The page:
The Islamic State has claimed responsibility for the Paris shooting which has left one police officer dead and two seriously injured.
Police were fired on by a lone gunman with an AK-47 after investigating a suspicious package near the Franklin D Roosevelt Metro station and the Marks and Spencer store on the Champs-Elysés shortly after 8.30pm, Thursday local time.
The gunman was then killed by police. At least one bystander is believed to have been injured in the attack.
"A little after 9pm a vehicle stopped alongside a police car which was parked," a French Interior Ministry spokesman explained.
"Immediately a man got out and fired on the police vehicle, mortally wounding a police officer."
Police identified the attacker as a 39-year-old from a suburb in the east of Paris.
The Islamic State group, which is being driven out of its areas of territorial control in Iraq and Syria by Western-backed coalitions and has hundreds of French-speaking fighters, claimed responsibility for the shooting via its Amaq news agency, naming the attacker as Abu Yousif al-Belgiki.
France has lived under a state of emergency since 2015 and has suffered a spate of Islamist militant attacks mostly perpetrated by young men who grew up in France and Belgium and that have killed more than 230 people in the past two years.
The wide avenue that leads away from the Arc de Triomphe had been crowded with Parisians and tourists enjoying a spring evening, but police quickly cleared the area, which remained empty well into the night of all but heavily armed security forces and police vehicles.
Witness Chelloug, a kitchen assistant, said he was walking out of a shop and saw a man get out of a car and open fire with a rifle on a policeman.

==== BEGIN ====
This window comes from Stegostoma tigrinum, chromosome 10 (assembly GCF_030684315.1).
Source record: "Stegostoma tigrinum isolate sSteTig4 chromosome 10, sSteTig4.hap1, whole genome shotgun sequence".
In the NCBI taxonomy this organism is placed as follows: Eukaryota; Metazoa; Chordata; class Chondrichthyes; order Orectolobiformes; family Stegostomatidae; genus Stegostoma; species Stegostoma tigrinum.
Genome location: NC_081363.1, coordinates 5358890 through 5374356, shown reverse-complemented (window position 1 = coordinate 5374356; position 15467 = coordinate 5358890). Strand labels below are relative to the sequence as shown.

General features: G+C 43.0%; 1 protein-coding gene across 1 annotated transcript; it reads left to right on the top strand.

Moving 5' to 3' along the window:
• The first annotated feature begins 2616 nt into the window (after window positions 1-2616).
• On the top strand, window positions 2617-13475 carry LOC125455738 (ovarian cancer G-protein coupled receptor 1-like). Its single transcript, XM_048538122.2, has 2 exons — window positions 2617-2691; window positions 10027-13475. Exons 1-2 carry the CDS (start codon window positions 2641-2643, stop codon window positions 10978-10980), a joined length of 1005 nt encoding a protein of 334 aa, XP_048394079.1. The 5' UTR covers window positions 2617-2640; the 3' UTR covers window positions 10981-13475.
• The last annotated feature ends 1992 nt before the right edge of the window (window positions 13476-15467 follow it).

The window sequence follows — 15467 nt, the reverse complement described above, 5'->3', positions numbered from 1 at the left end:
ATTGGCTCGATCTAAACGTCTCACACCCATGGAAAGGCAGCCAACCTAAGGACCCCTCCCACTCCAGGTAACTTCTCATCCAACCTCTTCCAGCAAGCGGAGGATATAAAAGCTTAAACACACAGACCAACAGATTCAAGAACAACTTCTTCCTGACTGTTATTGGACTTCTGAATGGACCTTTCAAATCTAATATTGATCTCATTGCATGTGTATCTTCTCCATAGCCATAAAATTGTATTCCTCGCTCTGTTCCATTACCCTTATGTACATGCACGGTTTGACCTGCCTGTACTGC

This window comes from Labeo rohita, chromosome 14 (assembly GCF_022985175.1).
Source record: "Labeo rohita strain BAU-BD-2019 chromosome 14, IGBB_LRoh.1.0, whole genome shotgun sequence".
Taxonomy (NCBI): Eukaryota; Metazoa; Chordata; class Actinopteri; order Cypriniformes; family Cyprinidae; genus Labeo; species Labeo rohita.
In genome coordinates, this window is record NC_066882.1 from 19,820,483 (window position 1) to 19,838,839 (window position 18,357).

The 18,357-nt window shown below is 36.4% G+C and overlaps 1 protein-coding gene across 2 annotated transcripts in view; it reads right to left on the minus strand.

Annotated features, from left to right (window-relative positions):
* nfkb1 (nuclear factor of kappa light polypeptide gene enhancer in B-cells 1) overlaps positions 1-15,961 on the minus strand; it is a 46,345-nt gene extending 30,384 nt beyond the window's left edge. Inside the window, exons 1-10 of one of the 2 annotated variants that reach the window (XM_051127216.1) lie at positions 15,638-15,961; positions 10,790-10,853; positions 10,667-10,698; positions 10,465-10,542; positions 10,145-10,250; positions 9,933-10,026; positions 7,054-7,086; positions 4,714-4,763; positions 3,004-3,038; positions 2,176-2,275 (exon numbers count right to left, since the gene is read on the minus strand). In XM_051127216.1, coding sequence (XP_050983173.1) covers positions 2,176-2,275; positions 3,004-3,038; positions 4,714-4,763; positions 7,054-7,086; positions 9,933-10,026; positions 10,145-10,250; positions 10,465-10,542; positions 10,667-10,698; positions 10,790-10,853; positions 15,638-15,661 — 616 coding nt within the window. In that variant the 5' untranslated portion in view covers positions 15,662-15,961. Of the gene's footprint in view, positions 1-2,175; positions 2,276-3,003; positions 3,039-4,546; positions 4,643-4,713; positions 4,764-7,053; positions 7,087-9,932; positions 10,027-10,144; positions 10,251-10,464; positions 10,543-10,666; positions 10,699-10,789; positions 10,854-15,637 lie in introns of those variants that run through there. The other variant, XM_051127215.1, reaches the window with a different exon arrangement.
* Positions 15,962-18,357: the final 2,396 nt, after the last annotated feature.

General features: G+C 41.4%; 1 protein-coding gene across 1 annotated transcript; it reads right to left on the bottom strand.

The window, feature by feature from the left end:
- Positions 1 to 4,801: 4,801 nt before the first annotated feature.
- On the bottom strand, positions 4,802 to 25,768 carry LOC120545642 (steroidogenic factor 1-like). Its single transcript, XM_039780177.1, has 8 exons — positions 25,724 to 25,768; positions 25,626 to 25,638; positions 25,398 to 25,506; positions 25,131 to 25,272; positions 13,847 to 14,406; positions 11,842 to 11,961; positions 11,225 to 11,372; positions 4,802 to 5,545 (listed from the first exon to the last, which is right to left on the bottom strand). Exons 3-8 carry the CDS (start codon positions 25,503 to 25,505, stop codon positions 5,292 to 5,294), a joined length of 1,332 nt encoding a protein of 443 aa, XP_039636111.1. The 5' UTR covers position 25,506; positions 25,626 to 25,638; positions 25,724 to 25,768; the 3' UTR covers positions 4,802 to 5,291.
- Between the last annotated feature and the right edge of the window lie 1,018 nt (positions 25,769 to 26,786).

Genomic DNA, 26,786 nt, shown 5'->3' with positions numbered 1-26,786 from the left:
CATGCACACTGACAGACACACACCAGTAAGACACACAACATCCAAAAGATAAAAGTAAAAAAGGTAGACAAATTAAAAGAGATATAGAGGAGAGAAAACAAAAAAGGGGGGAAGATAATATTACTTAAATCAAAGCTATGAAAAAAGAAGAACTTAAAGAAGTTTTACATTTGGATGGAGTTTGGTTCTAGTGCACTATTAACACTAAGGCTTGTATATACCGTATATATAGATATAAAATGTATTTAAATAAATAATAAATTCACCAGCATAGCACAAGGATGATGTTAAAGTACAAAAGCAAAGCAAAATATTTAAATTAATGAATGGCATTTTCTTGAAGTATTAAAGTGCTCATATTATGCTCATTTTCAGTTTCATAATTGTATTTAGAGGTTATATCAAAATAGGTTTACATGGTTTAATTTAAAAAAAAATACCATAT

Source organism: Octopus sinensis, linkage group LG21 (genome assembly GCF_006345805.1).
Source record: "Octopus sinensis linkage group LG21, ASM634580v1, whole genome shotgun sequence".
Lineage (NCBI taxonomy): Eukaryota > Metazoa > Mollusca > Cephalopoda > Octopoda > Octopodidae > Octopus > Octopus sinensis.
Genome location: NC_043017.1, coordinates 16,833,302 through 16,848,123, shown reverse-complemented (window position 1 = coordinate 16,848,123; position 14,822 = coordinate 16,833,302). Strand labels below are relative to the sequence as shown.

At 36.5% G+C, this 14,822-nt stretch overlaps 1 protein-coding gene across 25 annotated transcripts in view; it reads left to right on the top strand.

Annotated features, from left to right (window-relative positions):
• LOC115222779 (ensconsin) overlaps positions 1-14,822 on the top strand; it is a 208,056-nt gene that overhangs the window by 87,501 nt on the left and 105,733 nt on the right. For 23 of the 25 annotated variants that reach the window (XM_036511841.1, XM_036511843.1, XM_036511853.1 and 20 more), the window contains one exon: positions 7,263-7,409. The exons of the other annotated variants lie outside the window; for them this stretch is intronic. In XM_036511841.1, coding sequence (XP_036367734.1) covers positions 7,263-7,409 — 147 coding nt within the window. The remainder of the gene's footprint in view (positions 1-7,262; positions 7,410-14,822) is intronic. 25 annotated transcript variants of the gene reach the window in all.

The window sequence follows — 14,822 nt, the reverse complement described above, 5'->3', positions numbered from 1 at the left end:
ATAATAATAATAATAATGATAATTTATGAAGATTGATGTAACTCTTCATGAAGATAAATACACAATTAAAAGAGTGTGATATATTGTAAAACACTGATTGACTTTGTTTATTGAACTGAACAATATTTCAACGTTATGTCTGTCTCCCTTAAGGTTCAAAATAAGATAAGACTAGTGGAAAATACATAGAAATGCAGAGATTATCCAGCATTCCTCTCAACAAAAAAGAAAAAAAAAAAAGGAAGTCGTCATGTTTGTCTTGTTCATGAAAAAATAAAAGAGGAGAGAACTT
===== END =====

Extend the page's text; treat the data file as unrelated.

"The policeman fell down. I heard six shots, I was afraid. I have a two year-old girl and I thought I was going to die... He shot straight at the police officer."
The shooting comes just three days before the French election. Some of the candidates have clashed over whether official campaigning, which has just one more day to run, should be brought to a full stop in light of the incident.
Smarttraveller.gov.au has warned Australians travelling to France to "exercise a high degree of caution" following the attack.
Earlier, Prime Minister Malcolm Turnbull said his thoughts were with the French police and advised Australians travelling overseas to stay well-informed.
"Our prayers are with the family of the police officer who has been killed," he said.
"Every Australian should pay attention to the travel advisories on the website."
"Pay close attention to your surroundings, be alert, but above all, follow the travel advisory, because it is updated all the time."
A Paris prosecutor said the gunman has been identified, but they are still assessing whether he had accomplices.
Police officials say they are now searching at least one location in the eastern Paris suburbs in relation to the attack.
French President Francois Hollande earlier said it is most likely terrorists were responsible.
The president praised police and security service and expressed "immense sadness" over the attack.
"We shall be of the utmost vigilance, especially in relation to the election," he said.
A French government spokesman says the Paris assailant used a "war weapon" to fire on officers.
Officials say the suspect in the attack on Paris police officers was previously flagged as an extremist, AP has reported.
France's counter-terrorism office has opened an investigation into the shooting, the prosecutor's office said.
French Interior Ministry spokesman Pierre-Henry Brandet said police were deliberately targeted in the shooting.
Earlier France police union Alliance's Yvan Assioma said his thoughts were with the family of the dead policeman.